Patients often ask what vitamins and supplements they should take for their hair, skin and nails. The options online and in the local vitamin store are bewildering. Are topical or oral supplements better? Are vitamins even necessary? Perhaps all that is needed is a good diet.
Vitamin A is one of the most common ingredients found in OTC skin creams. Proper levels of vitamin A are critical for skin health and proper immune function however vitamin A is easily found in most diets. 2/3 of a cup of carrots or even a single sweet potato supplies a whole day’s worth of vitamin A.
Vitamin B is a family of water-soluble vitamins. Thiamine, Niacin, Riboflavin, Pyridoxine, Biotin, Folic acid and Pantothenic acid are included in this family. Folic acid (B9) and Biotin (B7) are very commonly added to skin hair and nail vitamins, however folic acid is very easy to get from a good diet. Biotin is probably the most recommended vitamin for nail and hair health. There is actually very little medical evidence that Biotin deficiency is a common cause of skin, hair or nail problems in most people or that supplementation is helpful. It like folate is easy to get from a normal diet. A single egg gives a week’s worth of Biotin for the average person. Biotin is also found at high levels in almonds.
Vitamin C is critical to skin health for two reasons. First it is essential for proper collagen formation and secondly it is a potent antioxidant. The problem with topical vitamin C it that it is sensitive to both light and air so once you have opened that expensive bottle of Vitamin C cream in a matter of days it has degraded and is no longer effective. Also, it is not clear if topical Vitamin C ever makes it deep enough into the skin or at high enough levels to be effective. It probably makes more sense to get Vitamin C from a healthy diet. Vitamin C is found at high levels in citrus fruits and many other fruits as well as broccoli and potatoes.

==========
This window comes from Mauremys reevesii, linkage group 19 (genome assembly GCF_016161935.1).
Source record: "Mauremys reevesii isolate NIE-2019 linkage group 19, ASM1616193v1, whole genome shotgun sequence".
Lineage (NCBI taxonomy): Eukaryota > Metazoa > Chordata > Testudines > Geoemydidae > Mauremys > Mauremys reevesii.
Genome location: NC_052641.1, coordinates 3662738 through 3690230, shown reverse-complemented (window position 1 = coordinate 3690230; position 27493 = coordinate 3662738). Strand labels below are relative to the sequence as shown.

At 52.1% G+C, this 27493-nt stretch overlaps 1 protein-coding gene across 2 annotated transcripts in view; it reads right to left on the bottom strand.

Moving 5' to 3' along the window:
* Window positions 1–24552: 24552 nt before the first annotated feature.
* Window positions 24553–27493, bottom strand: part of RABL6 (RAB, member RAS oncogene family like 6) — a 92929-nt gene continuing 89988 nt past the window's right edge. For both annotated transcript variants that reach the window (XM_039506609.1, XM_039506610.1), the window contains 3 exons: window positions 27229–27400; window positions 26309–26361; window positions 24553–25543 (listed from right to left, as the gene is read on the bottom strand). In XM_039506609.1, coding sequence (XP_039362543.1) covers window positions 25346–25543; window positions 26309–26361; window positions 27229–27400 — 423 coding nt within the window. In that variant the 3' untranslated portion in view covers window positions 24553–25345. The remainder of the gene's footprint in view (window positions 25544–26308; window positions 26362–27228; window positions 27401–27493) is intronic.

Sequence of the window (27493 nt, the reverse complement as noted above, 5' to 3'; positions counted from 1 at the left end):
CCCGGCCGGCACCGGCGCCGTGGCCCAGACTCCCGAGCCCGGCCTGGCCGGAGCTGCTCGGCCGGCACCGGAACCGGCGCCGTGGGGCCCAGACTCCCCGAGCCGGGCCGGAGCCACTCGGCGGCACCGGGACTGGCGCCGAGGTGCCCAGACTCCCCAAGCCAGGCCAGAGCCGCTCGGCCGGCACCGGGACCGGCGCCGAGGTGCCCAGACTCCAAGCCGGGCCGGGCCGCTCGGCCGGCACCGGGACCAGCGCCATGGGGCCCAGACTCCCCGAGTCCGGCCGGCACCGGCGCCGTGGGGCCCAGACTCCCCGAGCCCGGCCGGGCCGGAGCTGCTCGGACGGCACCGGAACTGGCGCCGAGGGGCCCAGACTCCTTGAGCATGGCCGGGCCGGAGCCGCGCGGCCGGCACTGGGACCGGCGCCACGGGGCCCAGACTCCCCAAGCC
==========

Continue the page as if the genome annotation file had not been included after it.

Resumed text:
Vitamin D like A and C is also important for skin health, but unlike A and C it can be difficult to get enough of this essential vitamin from diet alone and of course the other source of Vitamin D, sunlight, can contribute to photo-aging of the skin. For this reason it is important for many people such as post-menopausal women and persons of color to consider vitamin D supplements.
Vitamin E is the main antioxidant in the skin. Proper levels are needed to avoid oxidative damage to collagen and elastin fibers of the skin. Vitamin E needs proper levels of vitamin C to work at maximum antioxidative efficiency. Like vitamin D, it can be hard for some people to get enough Vitamin E from diet alone so oral supplements might be considered. Olive oil, avocados and nuts are all high in vitamin E so it is possible to get enough Vitamin E through a healthy diet.
Trace minerals play an important role in the skin. Important minerals include selenium, copper, and zinc. These trace minerals are important for collagen formation and remodeling, support vitamin functions and can act as antioxidants. We get most of our trace minerals from the grains in our diet. Many nuts are high in trace minerals as are avocados. People may have a hard time getting all their trace mineral from diet alone so they may want to consider a multivitamin.
The Bottom Line
For most people the best way to have healthy skin is to eat a diet rich in fruits, vegetables, and whole grains and nuts. A diet containing these food sources will be more than sufficient for skin heath. In addition to vitamins and minerals you will be consuming polyphenols. Polyphenols consist of over 8000 compounds found in plant-based foods that act as natural antioxidants and anti-inflammatory agents. Essentially when it comes to the skin, we are what we eat.
For a comprehensive consultation please call Sullivan Dermatology today or book online to schedule a comprehensive consultation